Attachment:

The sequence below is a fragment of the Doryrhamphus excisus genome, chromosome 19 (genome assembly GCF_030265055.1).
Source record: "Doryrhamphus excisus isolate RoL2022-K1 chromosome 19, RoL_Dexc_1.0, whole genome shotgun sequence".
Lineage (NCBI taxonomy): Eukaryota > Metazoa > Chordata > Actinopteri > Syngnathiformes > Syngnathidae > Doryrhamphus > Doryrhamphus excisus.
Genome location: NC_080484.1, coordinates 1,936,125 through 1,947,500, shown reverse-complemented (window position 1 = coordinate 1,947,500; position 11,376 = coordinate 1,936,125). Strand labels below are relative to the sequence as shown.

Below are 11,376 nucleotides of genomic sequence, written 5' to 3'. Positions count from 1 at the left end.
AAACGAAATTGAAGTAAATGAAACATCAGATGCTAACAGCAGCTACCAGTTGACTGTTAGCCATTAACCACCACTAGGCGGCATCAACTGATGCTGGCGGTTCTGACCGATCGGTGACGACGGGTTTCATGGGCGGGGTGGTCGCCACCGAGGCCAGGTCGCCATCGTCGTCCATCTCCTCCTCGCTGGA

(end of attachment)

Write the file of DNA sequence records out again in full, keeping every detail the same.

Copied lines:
The sequence below is a fragment of the Doryrhamphus excisus genome, chromosome 19 (genome assembly GCF_030265055.1).
Source record: "Doryrhamphus excisus isolate RoL2022-K1 chromosome 19, RoL_Dexc_1.0, whole genome shotgun sequence".
Lineage (NCBI taxonomy): Eukaryota > Metazoa > Chordata > Actinopteri > Syngnathiformes > Syngnathidae > Doryrhamphus > Doryrhamphus excisus.
Genome location: NC_080484.1, coordinates 1,936,125 through 1,947,500, shown reverse-complemented (window position 1 = coordinate 1,947,500; position 11,376 = coordinate 1,936,125). Strand labels below are relative to the sequence as shown.

Below are 11,376 nucleotides of genomic sequence, written 5' to 3'. Positions count from 1 at the left end.
AAACGAAATTGAAGTAAATGAAACATCAGATGCTAACAGCAGCTACCAGTTGACTGTTAGCCATTAACCACCACTAGGCGGCATCAACTGATGCTGGCGGTTCTGACCGATCGGTGACGACGGGTTTCATGGGCGGGGTGGTCGCCACCGAGGCCAGGTCGCCATCGTCGTCCATCTCCTCCTCGCTGGA